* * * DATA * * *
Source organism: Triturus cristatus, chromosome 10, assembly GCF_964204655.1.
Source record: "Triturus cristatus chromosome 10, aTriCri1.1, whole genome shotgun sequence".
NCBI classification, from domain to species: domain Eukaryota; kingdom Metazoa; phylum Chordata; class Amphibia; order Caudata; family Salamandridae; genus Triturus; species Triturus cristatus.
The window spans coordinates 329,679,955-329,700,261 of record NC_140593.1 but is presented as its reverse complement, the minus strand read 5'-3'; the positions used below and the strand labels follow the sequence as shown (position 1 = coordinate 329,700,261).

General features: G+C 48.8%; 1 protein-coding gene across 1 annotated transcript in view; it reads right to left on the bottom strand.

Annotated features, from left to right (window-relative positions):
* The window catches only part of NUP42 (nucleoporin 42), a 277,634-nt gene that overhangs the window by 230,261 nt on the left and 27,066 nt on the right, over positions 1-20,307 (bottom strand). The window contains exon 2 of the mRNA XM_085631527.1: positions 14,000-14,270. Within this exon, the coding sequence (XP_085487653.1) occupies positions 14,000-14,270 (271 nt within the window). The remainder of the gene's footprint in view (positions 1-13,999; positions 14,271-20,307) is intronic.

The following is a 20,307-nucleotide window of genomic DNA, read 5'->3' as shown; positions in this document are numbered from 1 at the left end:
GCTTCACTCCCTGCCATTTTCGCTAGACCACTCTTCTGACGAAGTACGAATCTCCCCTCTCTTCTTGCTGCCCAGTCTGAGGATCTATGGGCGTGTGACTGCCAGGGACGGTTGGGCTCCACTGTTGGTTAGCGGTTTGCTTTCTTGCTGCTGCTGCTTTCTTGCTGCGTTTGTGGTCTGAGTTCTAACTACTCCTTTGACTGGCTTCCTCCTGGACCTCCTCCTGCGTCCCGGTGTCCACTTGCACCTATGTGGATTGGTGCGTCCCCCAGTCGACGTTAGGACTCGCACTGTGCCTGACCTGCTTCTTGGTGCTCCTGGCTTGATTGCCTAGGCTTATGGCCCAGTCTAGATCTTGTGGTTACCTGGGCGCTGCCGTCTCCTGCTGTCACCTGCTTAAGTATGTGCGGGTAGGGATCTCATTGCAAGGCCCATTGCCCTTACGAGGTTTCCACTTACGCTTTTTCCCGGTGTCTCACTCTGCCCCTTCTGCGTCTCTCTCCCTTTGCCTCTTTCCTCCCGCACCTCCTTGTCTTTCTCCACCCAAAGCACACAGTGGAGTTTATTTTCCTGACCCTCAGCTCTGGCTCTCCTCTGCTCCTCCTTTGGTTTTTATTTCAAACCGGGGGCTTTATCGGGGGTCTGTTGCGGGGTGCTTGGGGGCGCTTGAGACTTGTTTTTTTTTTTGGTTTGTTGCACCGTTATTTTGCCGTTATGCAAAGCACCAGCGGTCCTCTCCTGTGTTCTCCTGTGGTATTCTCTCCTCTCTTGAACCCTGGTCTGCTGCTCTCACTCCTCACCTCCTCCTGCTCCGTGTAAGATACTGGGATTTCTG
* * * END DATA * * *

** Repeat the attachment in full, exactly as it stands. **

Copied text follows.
Source organism: Triturus cristatus, chromosome 10, assembly GCF_964204655.1.
Source record: "Triturus cristatus chromosome 10, aTriCri1.1, whole genome shotgun sequence".
NCBI classification, from domain to species: domain Eukaryota; kingdom Metazoa; phylum Chordata; class Amphibia; order Caudata; family Salamandridae; genus Triturus; species Triturus cristatus.
The window spans coordinates 329,679,955-329,700,261 of record NC_140593.1 but is presented as its reverse complement, the minus strand read 5'-3'; the positions used below and the strand labels follow the sequence as shown (position 1 = coordinate 329,700,261).

General features: G+C 48.8%; 1 protein-coding gene across 1 annotated transcript in view; it reads right to left on the bottom strand.

Annotated features, from left to right (window-relative positions):
* The window catches only part of NUP42 (nucleoporin 42), a 277,634-nt gene that overhangs the window by 230,261 nt on the left and 27,066 nt on the right, over positions 1-20,307 (bottom strand). The window contains exon 2 of the mRNA XM_085631527.1: positions 14,000-14,270. Within this exon, the coding sequence (XP_085487653.1) occupies positions 14,000-14,270 (271 nt within the window). The remainder of the gene's footprint in view (positions 1-13,999; positions 14,271-20,307) is intronic.

The following is a 20,307-nucleotide window of genomic DNA, read 5'->3' as shown; positions in this document are numbered from 1 at the left end:
GCTTCACTCCCTGCCATTTTCGCTAGACCACTCTTCTGACGAAGTACGAATCTCCCCTCTCTTCTTGCTGCCCAGTCTGAGGATCTATGGGCGTGTGACTGCCAGGGACGGTTGGGCTCCACTGTTGGTTAGCGGTTTGCTTTCTTGCTGCTGCTGCTTTCTTGCTGCGTTTGTGGTCTGAGTTCTAACTACTCCTTTGACTGGCTTCCTCCTGGACCTCCTCCTGCGTCCCGGTGTCCACTTGCACCTATGTGGATTGGTGCGTCCCCCAGTCGACGTTAGGACTCGCACTGTGCCTGACCTGCTTCTTGGTGCTCCTGGCTTGATTGCCTAGGCTTATGGCCCAGTCTAGATCTTGTGGTTACCTGGGCGCTGCCGTCTCCTGCTGTCACCTGCTTAAGTATGTGCGGGTAGGGATCTCATTGCAAGGCCCATTGCCCTTACGAGGTTTCCACTTACGCTTTTTCCCGGTGTCTCACTCTGCCCCTTCTGCGTCTCTCTCCCTTTGCCTCTTTCCTCCCGCACCTCCTTGTCTTTCTCCACCCAAAGCACACAGTGGAGTTTATTTTCCTGACCCTCAGCTCTGGCTCTCCTCTGCTCCTCCTTTGGTTTTTATTTCAAACCGGGGGCTTTATCGGGGGTCTGTTGCGGGGTGCTTGGGGGCGCTTGAGACTTGTTTTTTTTTTTGGTTTGTTGCACCGTTATTTTGCCGTTATGCAAAGCACCAGCGGTCCTCTCCTGTGTTCTCCTGTGGTATTCTCTCCTCTCTTGAACCCTGGTCTGCTGCTCTCACTCCTCACCTCCTCCTGCTCCGTGTAAGATACTGGGATTTCTG